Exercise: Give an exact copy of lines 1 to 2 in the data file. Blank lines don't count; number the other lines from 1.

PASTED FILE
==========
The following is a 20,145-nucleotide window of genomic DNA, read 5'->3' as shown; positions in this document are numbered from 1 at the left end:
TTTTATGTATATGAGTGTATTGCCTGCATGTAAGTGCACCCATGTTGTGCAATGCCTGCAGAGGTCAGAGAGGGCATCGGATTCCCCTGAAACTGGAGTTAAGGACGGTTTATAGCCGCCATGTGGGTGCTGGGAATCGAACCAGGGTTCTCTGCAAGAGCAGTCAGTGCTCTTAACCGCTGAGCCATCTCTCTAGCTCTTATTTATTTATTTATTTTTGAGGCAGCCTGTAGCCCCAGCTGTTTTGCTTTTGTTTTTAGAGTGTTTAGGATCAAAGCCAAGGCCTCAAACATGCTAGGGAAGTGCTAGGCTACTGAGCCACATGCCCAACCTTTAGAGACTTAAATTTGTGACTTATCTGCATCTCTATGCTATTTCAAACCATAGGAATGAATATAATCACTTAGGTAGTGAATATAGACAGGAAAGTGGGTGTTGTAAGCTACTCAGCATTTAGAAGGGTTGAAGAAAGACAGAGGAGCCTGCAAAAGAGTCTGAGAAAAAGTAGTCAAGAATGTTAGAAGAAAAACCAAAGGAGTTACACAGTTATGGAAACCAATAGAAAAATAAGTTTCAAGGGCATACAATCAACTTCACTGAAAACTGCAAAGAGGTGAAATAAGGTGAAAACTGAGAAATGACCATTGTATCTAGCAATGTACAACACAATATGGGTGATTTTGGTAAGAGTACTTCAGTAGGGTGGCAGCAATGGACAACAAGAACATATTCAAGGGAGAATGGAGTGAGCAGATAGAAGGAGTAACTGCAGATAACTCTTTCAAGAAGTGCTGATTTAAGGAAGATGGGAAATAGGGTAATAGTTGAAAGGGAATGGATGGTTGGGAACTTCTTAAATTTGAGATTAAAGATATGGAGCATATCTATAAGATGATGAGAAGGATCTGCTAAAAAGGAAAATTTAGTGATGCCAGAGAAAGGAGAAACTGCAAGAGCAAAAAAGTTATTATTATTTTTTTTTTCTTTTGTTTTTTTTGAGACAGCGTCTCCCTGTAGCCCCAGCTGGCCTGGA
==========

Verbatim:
The following is a 20,145-nucleotide window of genomic DNA, read 5'->3' as shown; positions in this document are numbered from 1 at the left end:
TTTTATGTATATGAGTGTATTGCCTGCATGTAAGTGCACCCATGTTGTGCAATGCCTGCAGAGGTCAGAGAGGGCATCGGATTCCCCTGAAACTGGAGTTAAGGACGGTTTATAGCCGCCATGTGGGTGCTGGGAATCGAACCAGGGTTCTCTGCAAGAGCAGTCAGTGCTCTTAACCGCTGAGCCATCTCTCTAGCTCTTATTTATTTATTTATTTTTGAGGCAGCCTGTAGCCCCAGCTGTTTTGCTTTTGTTTTTAGAGTGTTTAGGATCAAAGCCAAGGCCTCAAACATGCTAGGGAAGTGCTAGGCTACTGAGCCACATGCCCAACCTTTAGAGACTTAAATTTGTGACTTATCTGCATCTCTATGCTATTTCAAACCATAGGAATGAATATAATCACTTAGGTAGTGAATATAGACAGGAAAGTGGGTGTTGTAAGCTACTCAGCATTTAGAAGGGTTGAAGAAAGACAGAGGAGCCTGCAAAAGAGTCTGAGAAAAAGTAGTCAAGAATGTTAGAAGAAAAACCAAAGGAGTTACACAGTTATGGAAACCAATAGAAAAATAAGTTTCAAGGGCATACAATCAACTTCACTGAAAACTGCAAAGAGGTGAAATAAGGTGAAAACTGAGAAATGACCATTGTATCTAGCAATGTACAACACAATATGGGTGATTTTGGTAAGAGTACTTCAGTAGGGTGGCAGCAATGGACAACAAGAACATATTCAAGGGAGAATGGAGTGAGCAGATAGAAGGAGTAACTGCAGATAACTCTTTCAAGAAGTGCTGATTTAAGGAAGATGGGAAATAGGGTAATAGTTGAAAGGGAATGGATGGTTGGGAACTTCTTAAATTTGAGATTAAAGATATGGAGCATATCTATAAGATGATGAGAAGGATCTGCTAAAAAGGAAAATTTAGTGATGCCAGAGAAAGGAGAAACTGCAAGAGCAAAAAAGTTATTATTATTTTTTTTTTCTTTTGTTTTTTTTGAGACAGCGTCTCCCTGTAGCCCCAGCTGGCCTGGA